Tom Hall: Is there anything “free” about a ‘free press’ that is controlled so as to eliminate serious discussion about an industry that leads to the death of tens of thousands of people every year?
Sylvia Moore: Aside from the Republicans, the corporate media were big winners in this year’s turbulent mid-terms. This election was the most expensive non-presidential election in history, with $4 billion spent by candidates.
Friday Feedback: It’s hard for the public interest to compete with the special interests and their huge campaign contributions. Perhaps the way to go is to try to revive and enforce some of the regulations that the FCC used to have with regard to minority ownership, the Fairness Doctrine, the Equal Time Rule, a minimum number of hours of news and public affairs and children’s programming, etc.
Berry Craig: Generally, the smaller a paper or TV or radio station is, the greater its bias against unions. Their anti-unionism is sometimes as plain as their front doors, which are often plastered with decals or stickers proudly proclaiming chamber membership. The fact that the chamber is openly pro-business and anti-union apparently doesn’t trouble local media owners about conflicts of interest.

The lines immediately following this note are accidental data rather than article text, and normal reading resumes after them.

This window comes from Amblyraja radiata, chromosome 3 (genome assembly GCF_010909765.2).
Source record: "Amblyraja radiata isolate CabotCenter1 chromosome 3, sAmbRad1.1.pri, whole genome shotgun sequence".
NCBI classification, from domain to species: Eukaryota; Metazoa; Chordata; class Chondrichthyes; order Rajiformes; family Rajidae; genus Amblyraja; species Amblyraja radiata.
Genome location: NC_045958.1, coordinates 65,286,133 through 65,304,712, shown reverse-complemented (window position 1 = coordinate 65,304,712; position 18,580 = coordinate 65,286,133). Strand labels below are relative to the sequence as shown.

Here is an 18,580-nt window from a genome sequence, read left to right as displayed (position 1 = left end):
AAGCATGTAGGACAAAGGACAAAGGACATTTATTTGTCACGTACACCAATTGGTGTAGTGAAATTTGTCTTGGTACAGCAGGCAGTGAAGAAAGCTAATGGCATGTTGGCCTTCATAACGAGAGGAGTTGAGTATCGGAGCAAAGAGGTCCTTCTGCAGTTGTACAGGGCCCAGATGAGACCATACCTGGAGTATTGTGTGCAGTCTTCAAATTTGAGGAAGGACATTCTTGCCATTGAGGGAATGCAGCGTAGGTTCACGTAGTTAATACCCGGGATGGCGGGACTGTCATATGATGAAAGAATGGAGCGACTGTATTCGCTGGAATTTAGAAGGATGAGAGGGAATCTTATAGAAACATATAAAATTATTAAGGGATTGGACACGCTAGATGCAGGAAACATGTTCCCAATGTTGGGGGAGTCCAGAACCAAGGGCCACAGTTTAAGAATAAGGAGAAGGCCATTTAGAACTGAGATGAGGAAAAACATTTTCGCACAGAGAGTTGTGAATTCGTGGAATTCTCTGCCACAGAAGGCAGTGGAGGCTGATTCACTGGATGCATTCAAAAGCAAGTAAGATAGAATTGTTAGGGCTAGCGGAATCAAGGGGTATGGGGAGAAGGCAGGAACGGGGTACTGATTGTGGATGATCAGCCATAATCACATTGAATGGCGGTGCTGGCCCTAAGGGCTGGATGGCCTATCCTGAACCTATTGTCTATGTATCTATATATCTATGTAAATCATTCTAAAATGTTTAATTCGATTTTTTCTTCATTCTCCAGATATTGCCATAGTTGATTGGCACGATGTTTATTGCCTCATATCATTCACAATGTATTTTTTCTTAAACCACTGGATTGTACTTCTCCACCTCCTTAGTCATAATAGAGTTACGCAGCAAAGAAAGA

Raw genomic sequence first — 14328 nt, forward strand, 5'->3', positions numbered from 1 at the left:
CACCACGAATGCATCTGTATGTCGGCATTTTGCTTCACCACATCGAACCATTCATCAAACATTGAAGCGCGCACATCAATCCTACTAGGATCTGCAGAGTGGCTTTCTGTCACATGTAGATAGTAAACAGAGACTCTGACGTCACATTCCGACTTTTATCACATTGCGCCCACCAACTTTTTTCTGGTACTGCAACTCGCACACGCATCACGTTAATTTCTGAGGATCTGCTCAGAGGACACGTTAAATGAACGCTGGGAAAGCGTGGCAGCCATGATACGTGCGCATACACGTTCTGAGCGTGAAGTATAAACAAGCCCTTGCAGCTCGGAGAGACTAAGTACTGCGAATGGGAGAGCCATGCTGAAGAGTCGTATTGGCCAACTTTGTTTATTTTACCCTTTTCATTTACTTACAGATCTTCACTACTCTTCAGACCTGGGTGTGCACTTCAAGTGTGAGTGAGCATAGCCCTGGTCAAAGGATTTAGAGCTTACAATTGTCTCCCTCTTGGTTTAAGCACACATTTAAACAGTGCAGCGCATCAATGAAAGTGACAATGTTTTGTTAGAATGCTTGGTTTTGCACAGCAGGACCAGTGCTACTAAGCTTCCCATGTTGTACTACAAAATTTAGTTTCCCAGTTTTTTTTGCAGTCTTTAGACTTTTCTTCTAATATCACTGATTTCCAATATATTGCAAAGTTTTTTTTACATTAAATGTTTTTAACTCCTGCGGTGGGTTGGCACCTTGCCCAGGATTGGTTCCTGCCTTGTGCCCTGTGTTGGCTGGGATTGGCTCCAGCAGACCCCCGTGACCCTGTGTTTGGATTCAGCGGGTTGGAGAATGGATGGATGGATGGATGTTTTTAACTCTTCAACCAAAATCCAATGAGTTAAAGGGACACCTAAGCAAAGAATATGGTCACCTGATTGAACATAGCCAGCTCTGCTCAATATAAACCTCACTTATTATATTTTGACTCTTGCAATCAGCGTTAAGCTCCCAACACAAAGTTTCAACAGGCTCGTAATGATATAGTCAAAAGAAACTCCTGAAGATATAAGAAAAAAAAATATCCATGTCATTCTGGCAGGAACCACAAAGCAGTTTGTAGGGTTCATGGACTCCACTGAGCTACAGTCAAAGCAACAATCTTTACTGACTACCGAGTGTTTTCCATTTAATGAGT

Our hearts have been heavy for about over a week now since the news broke that pop star Michael Jackson died suddenly from a heart attack (of some sort). Everything, and when I say everything – I mean EVERYTHING, has been bumped from the news cycle. Not just the 24-hour news cycle, or even the [...]
nonymous sources are the bane of a reporter’s existence, and have been at least since Bob Woodward and Carl Bernstein used them extensively to unmask Watergate and topple Richard Nixon. Frankly, writing as someone who has been covering news since the late 1960s for everything from local newspapers to major market TV and radio stations [...]